Page to Premiere had the awesome chance to do an interview with the screenwriter of Vampire Academy.
Before we could even ask a question, screenwriter Dan Waters made it clear he knew fans were upset about a few things seen in the first trailer.
Dan: I am sorry about the silver stake, I am sorry about the silver stake – I know it’s one book early. Don’t hit me!
We won’t – we’ll be kind. We’re actually okay with that.
Dan: Well you know, it’s so boring if her training – if she doesn’t even get to use the silver stake in training.
Did you get a lot of negative feedback about that?
Dan: No, no. It’s funny. My brother [Director Mark Waters] doesn’t read anything. He’s not on Facebook. He doesn’t know what a Tumblr is. He lives in bliss and I can’t help looking at stuff. And I love how [the fans] go – “but it’s wrong. I see the silver stake, it’s wrong!” Like I am a typist, like I mistyped it. “Oh wait, like oh wait, I made a mistake what was I doing!”
Being that it is a young adult franchise and with everything that is going on right now – with you know, some of them not doing so well and a lot of the feedback being…
Dan: Some of them? Some of them?
I am trying to be positive here! A lot of the fan feedback has been it is because they have taken liberties with the property. Are you nervous about that? Have you taken a lot of liberties or do you feel that it is really true to the book?
Dan: Well yes, and I have heard people offer the other thing, that some of them are too faithful. But don’t worry, I don’t believe that. But I think that a lot of the projects that I get offered as a writer, the studio or the producers come to me and are all, “Hey all these kids like this thing and we don’t get it. But just use the title and do whatever you want.“ To me that’s horrible. To me I wouldn’t be doing that to Vampire Academy – although it would be great to have a new title. I wouldn’t be doing Vampire Academy if I didn’t love Vampire Academy.
Certainly when I first was offered Vampire Academy without even reading the books, I was like “Ooh boy, what happened, what happened to my career? What’s next, Zach and Cody in space?” Once I read the first book, I had to read all the books. Now I like to think of myself as its biggest protector. Everybody says they know this but it still comes as a shock when I say to myself, “I’m going to listen to the fans, I am going to respect the fans, but I am not going to be their bitch.” There are a lot of people out there that want kind of a four hour slide show of every page of the book and they watch it while wearing white gloves and holding a clipboard and checking to make sure that every frame is exactly like the book. That’s just not going to happen. I think that a movie has got to be like a bullet and to me the novel is gunpowder. I am going to try and get every bit of the gunpowder from the novel into that bullet but then again, it’s not all going to get in. I look back and I didn’t cut anything where I really said “Oh No. How could I not…” For instance I had to do a press conference and I didn’t put Eddie in the first movie, and to me Eddie’s just not that interesting in the first book. He’s maybe got five lines. If you are going to get mad about that, you are going to get mad about everything. But, I tried not to take liberties just to take liberties. Like don’t worry, I am not going to put a talking dog in the movie.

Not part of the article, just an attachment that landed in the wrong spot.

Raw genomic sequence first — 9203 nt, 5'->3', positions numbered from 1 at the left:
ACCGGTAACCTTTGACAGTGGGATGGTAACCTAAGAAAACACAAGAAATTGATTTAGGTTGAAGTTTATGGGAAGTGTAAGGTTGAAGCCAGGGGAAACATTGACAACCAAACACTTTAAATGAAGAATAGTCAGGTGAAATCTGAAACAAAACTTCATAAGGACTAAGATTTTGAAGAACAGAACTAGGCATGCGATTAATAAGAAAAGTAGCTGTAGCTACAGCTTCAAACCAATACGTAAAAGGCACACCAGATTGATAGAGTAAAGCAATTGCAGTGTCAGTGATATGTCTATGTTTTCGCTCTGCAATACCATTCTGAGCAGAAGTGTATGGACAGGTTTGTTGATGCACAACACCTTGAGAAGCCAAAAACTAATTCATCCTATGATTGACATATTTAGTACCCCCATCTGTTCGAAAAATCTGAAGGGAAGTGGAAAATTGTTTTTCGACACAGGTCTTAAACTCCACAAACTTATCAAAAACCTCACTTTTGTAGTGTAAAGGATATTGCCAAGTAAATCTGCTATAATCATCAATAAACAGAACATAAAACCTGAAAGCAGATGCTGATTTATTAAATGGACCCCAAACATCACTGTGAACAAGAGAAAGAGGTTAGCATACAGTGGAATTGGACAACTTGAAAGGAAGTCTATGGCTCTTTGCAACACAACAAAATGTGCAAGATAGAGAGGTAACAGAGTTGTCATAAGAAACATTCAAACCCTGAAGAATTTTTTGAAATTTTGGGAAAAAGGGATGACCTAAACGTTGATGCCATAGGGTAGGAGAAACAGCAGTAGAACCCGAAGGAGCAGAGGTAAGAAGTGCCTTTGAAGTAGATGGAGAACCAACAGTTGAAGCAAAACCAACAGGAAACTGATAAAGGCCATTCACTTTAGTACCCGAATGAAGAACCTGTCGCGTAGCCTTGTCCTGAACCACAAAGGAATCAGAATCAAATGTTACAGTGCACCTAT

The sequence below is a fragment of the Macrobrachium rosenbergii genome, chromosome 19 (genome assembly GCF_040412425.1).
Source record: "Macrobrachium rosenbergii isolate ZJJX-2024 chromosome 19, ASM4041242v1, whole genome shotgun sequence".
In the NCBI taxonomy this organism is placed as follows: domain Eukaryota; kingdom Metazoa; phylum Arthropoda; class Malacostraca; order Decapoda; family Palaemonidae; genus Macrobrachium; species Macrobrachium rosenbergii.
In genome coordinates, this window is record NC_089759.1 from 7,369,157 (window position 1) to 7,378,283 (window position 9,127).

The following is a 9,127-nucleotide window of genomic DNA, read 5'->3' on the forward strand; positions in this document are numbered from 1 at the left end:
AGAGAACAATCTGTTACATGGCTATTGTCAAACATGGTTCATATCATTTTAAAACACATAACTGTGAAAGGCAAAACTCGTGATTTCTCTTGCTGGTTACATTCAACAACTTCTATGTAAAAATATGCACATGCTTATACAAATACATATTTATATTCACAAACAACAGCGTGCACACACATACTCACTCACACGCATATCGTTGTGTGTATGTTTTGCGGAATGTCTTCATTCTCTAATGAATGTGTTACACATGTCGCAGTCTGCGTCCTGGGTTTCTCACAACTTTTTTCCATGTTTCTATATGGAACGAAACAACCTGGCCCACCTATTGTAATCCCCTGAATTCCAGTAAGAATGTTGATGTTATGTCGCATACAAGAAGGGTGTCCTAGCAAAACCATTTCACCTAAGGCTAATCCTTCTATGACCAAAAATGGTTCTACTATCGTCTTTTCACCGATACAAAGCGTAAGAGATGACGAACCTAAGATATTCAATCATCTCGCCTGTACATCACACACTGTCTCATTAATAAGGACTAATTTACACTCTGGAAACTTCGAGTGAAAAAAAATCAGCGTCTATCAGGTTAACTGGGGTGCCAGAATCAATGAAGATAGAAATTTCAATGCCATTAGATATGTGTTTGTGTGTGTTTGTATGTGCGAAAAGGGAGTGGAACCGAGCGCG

“I’m going to listen to the fans, I am going to respect the fans, but I am not going to be their bitch.”
Why not, because that would awesome! (Just kidding!)
Dan: (laughs) Ya, a talking dog….
Do you ever start writing and then look for fan feedback. Are there particular moments given to you by production or even by [author] Richelle Mead that they go “this is really important to be in here” and you have kind of adjusted things. Has that happened?Dan: Richelle is incredibly cool. Almost too cool. She didn’t prepare me for how severe the fans were going to be. I thought – okay, I passed the author of the book test, like how bad can it be from here on in? I had no idea. Richelle’s a softie. The great thing about Richelle is she’s not just the creator of the books, she’s also a huge fan. The biggest compliment that she could give was she read my script, like turning the pages and was anxious to know what happens next. I was like, “you know what happens next, you created what happens next!” But by reordering the material, by making it sort of a bullet, it became something that she got caught up in. Which I think is great. It’s the little things, like the shopping scene in the book comes before the ankle scene in the book and in my script, the ankle scene comes before the shopping scene. But don’t go crazy, just be happy I have got an ankle scene and a shopping scene in there! On that level I am being very faithful, but if I reorient it a little bit, don’t get mad at me.